Table 1 Basic demographic characteristics of the 6399 patients enrolled in the study

Convergence of the CNN

After approximately 20 iterations, the model reached convergence, which indicated that the trained CNN model had stabilized. Supplementary Fig. 1 shows the convergence of the loss and the accuracy of the CNN.

Differential diagnosis between UC and CD

The performance of the classifier is presented in Table 2. The sensitivity, specificity and AUC were 0.890, 0.837 and 0.936, respectively, when using RF. The CNN was not applied. The features extracted by RF to distinguish UC and CD are summarized in Table 3. Mucosal damage characteristics including diffuse congestion, ulcers with purulent secretion, loss of vascular texture, bleeding tendency after touch, and location of lesions for example rectum involved, without lumen stenosis, without involvement of ileocecal valve are extracted features indicating UC.

Table 2 Performances of Classifiers
Table 3 Differential features of UC and CD

Differential diagnosis between UC and ITB

The performance of the classifier is reported in Table 2. The sensitivity, specificity and AUC were 0.833, 0.818 and 0.892, respectively, when using RF. The CNN was not applied. The features extracted by RF are summarized in Table 4. Undamaged terminal ileum mucosa, pseudopolyps or neoplasm, undamaged haustral pattern, and involvement of ileocecal valve are extracted major features indicating ITB.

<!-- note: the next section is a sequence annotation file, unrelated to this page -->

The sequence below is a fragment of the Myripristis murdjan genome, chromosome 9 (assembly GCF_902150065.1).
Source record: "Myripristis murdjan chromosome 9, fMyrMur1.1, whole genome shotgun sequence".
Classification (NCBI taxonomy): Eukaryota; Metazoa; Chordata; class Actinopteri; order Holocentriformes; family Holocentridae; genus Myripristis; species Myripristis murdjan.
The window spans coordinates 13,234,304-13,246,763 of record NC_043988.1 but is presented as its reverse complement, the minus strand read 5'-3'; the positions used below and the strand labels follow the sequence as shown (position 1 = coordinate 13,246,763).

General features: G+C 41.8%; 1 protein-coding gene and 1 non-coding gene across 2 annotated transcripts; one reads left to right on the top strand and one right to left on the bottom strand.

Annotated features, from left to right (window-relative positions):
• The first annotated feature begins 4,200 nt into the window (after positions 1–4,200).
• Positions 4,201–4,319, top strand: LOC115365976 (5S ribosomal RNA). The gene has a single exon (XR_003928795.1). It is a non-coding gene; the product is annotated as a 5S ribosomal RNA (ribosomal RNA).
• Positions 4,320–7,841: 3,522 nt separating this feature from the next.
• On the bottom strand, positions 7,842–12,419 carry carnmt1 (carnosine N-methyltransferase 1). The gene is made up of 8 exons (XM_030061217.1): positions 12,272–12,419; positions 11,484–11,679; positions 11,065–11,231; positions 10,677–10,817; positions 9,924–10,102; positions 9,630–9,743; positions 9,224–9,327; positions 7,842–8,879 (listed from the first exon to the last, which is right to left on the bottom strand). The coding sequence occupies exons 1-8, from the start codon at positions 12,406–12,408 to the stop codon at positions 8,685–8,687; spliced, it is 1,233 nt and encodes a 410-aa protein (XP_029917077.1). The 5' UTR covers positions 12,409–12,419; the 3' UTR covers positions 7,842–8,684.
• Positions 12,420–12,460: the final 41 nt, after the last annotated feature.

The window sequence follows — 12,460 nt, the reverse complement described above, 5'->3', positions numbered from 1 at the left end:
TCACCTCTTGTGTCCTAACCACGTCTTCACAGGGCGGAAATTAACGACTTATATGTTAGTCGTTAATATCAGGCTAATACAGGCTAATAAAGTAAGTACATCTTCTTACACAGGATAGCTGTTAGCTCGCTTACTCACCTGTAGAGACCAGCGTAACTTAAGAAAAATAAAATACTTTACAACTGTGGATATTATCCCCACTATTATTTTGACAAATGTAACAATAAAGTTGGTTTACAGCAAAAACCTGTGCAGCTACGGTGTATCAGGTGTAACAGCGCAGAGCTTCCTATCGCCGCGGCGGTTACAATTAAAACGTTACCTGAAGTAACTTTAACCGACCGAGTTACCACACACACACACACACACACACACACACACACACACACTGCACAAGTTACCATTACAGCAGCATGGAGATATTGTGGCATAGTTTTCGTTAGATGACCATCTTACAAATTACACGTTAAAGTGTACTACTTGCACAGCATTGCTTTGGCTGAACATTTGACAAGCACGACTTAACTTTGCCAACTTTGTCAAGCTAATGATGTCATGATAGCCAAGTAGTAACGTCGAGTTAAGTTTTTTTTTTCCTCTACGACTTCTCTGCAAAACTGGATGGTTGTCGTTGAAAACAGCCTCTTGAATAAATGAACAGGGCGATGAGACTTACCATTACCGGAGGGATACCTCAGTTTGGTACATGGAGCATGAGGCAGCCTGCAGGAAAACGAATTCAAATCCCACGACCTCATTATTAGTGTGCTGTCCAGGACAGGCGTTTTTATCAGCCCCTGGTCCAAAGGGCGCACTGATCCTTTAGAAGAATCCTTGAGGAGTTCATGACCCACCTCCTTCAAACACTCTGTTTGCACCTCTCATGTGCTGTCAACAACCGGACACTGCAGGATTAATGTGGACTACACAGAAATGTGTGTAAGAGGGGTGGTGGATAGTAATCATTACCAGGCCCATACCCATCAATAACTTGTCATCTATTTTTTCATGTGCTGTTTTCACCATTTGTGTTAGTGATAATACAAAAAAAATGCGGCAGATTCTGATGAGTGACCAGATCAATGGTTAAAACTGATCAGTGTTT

Table 4 Differential features of UC and ITB

Differential diagnosis between CD and ITB

The performance of the classifier is reported in Table 2. The sensitivity, specificity and AUC were 0.723, 0.772 and 0.816 when using RF and 0.900, 0.771 and 0.910 when using the CNN, respectively. The features extracted by RF are summarized in Table 5. Involvement of ileocecal valve and undamaged ileum are extracted as top features for differentiating ITB from CD. Features including lumen stenosis, mucosal congestion, loss of vascular texture and ulcers covered with white exudates indicate CD.

Table 5 Differential features of CD and ITB

Visualization of the classification

To present the classification results more intuitively, the results are visualized in Fig. 2 by the t-SNE algorithm. Note that the X and Y axes are the result of dimension reduction of features and bear no real world meaning. Each dot represents an endoscopic description of a patient. The distance between two dots is proportional to the dissimilarity of the extracted features of two samples. The CNN almost grouped all same diseases together, while RF formed many small clusters and many of which had mixed colors. This shows that the CNN could automatically extract features that were highly capable at characterizing the three differential diagnoses. Further research on interpreting the feature representations from CNN is warranted.

Fig. 2
figure2